Chunling Xi speaking at the ceremony

Professor Xianhong Gu, an animal welfare expert for 20 years, reported to the guests and media outlets present at the ceremony the significant progress China has made in farm animal welfare. At present, China’s farm animal welfare standards have been promulgated, in conjunction with the launch of relevant national scientific research plans.

All information and photos come from

Translated by Sherry Yao and edited by Riley Peng @ Animal Dialogue

Chuying Agro-Pastoral Group awarded with the “Good Pig Production Award”

On June 28th, Chuying Agro-Pastoral Group has been honored with the “Good Pig Production Award.” This is the third time for the Group to win this award signifying international recognition.

Compassion in World Animal Farming, or CIWF, has awarded the Group because of its commitment to “green” and humane farming methods for meat pigs and sows.1

The Group really cares about the health and well-being of its pigs, taking measures to ensure their comfort.

For instance, experts have prepared a customized daily schedule for each pig. In the summer, the pigs would go outside to sunbathe. In the summer, the pigs would go indoors to stay warm. Whenever they are thirsty, they can drink premium spring water. Whenever they feel hungry, they can eat high-quality soy and corn, and snack on fresh, seasonal vegetables.

In 2014, China Association for the Promotion of International Agricultural Cooperation, or CAPIAC, collaborated with CIWF to introduce the “Good Pig” award into China. Chuying Agro-Pastoral Group was the first enterprise to be honored with the award.

Subsequently, under the guidance of CIWF, the Group has continued to improve the welfare standards for its pigs. The Group ensures that during the transportation process, its pigs would not suffer from the bumpiness of roads. Before being slaughtered, they listen to Buddhist scriptures to stay emotionally calm. They are also euthanized instead of inhumanely slaughtered.2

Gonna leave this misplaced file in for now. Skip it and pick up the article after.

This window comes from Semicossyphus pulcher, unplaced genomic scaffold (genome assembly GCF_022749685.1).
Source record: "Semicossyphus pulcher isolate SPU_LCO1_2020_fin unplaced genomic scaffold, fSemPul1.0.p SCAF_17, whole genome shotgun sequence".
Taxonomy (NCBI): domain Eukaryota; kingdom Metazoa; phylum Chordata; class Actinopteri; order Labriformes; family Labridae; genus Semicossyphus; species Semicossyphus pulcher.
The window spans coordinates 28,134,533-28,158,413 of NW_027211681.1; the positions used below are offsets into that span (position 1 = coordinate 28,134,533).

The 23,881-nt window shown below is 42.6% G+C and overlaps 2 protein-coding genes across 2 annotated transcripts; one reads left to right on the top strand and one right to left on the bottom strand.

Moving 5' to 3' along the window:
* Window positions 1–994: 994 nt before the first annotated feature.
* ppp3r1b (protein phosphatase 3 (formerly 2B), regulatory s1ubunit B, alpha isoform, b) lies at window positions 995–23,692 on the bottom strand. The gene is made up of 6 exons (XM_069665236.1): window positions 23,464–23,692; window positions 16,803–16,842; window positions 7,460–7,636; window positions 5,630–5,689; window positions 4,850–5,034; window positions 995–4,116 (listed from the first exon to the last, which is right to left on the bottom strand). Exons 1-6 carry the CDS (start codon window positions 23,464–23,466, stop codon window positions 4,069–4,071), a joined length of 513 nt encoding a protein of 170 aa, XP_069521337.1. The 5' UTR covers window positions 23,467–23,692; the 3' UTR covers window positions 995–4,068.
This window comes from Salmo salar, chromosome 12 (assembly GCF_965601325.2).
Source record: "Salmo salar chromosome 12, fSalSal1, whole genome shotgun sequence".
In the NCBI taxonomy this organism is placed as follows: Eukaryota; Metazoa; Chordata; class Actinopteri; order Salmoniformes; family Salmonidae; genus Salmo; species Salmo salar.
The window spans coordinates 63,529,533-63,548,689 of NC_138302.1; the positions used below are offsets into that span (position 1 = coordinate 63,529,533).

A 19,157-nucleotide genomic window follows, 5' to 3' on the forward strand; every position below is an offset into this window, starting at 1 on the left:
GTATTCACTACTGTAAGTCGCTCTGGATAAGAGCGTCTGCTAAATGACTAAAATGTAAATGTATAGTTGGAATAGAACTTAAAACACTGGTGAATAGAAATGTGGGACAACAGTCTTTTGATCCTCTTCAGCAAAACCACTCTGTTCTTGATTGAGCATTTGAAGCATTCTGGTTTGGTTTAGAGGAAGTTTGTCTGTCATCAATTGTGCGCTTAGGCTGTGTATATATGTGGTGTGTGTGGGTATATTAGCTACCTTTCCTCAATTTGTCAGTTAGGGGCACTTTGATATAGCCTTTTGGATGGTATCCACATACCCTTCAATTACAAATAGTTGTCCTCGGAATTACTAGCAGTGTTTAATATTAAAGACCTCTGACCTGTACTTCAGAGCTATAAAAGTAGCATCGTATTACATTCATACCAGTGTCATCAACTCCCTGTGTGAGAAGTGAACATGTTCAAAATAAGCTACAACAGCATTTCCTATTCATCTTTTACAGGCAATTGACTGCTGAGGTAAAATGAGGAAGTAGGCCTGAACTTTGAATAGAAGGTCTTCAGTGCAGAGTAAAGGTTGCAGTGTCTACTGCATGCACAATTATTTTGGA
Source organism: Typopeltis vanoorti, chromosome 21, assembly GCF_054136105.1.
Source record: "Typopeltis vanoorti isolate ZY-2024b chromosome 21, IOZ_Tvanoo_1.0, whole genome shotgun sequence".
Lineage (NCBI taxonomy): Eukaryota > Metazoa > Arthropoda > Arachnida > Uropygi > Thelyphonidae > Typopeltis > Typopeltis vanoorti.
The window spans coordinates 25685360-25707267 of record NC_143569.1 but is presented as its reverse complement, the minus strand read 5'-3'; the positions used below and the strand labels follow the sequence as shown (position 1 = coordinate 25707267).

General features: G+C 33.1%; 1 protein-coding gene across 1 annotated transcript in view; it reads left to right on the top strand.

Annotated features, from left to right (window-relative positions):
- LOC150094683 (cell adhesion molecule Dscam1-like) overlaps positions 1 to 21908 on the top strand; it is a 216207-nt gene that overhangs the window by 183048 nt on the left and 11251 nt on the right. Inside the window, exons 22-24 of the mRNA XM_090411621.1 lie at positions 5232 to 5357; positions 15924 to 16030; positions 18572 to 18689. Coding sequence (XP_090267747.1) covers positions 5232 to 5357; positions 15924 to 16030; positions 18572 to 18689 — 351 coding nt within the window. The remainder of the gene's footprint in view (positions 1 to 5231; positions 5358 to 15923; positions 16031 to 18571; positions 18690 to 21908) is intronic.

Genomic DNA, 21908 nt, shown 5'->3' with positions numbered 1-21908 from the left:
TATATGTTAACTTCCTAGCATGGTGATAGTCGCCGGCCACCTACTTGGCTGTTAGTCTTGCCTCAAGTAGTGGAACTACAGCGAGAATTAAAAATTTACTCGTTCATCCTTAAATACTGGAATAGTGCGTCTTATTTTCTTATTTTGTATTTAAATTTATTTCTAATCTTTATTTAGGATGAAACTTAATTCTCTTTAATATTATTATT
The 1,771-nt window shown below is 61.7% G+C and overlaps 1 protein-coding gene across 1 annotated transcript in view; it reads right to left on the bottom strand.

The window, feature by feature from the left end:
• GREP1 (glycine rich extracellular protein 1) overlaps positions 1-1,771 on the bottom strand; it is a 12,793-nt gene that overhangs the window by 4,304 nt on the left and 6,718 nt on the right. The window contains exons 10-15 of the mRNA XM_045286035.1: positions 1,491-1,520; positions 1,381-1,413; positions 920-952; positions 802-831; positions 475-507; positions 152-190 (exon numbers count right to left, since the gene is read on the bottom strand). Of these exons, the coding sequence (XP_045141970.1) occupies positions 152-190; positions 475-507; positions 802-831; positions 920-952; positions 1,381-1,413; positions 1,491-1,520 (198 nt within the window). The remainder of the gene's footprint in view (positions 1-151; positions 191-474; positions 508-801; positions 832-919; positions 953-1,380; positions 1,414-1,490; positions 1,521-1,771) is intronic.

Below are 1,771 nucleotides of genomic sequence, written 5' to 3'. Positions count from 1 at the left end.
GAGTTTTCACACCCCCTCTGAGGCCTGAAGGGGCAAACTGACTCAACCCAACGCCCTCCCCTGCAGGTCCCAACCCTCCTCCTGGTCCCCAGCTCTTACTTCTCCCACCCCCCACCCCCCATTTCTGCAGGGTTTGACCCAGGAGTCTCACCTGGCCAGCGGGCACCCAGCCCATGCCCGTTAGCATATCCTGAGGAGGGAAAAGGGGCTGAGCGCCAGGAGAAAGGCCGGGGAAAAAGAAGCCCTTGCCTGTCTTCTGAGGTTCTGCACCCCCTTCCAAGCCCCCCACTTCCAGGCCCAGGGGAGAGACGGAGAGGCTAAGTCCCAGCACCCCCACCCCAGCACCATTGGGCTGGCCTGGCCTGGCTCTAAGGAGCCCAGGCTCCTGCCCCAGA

“Now, many farmers proactively promote welfare pig farming,” said Wuqun Hou, Vice Chairman of Chuying Agro-Pastoral Group. The concept of welfare animal farming has now become much more widely recognized in Chinese farms.

All information and photos were obtained from

Learn more about the Good Pig Award here:

Summarized and edited by Riley Peng @ Animal Dialogue

China’s first “vegetarian hospital” has launched forth China’s health care reform!

On April 10th, 2018, Changsha Integrated Hospital of Chinese and Western Medicine officially became China’s first “vegetarian hospital.” The Chinese medical revolution has begun!

Through spreading the concept of “one vegetarian meal per week,” the hospital provides medical personnel with a free vegetarian meal. At the same time, the hospital promotes healthy eating to its medical workers and patients with chronic diseases such as cardiovascular and cerebrovascular diseases and diabetes. In doing so, the hospital aims to help them return to a traditional, plant-based diet and healthy lifestyle.WechatIMG26

In December 2013, Dr. Changjiang Xiao, the promoter of the Vegetarian Hospital, visited Tzu Chi General Hospital in Hualien, Taiwan. This hospital was ranked first in Asia’s overall service capacity last year, and it actually offered exclusively vegetarian meals for its inpatients. Because Dr. Changjiang Xiao has been promoting vegetarianism in hospitals, there has arisen a desire to promote vegetarianism in mainland hospitals. In the past two decades, the number of incidences of various chronic diseases in China has been continuously rising, and the age of the onset of these diseases has become increasingly younger, which is closely related to medical professionals’ backward beliefs about nutrition.WechatIMG27

The medical education received by most medical personnel lacks a systematic overview of nutrition. Thus, most medical staff always believe that only animal products—such as fish, meat, eggs, and milk—can be nutritious. They disagree with the idea that a vegetarian diet is more nutritious. Therefore, medical professionals are the biggest opponents of vegetarianism.WechatIMG29

Dr. Xiao’s medical staff were the only ones to abandon their backward dietary concepts after filling the gaps in their nutritional education. As a result, they were able to help their patients reshape their health more effectively. Promoting “vegetarian wards” can awaken sleeping doctors and nurses to pay attention to nutrition and recognize that a vegetarian diet is more salutary for patients’ health. Advocating for a healthy and vegetarian diet and lifestyle can fundamentally achieve disease prevention by targeting the root causes of chronic diseases.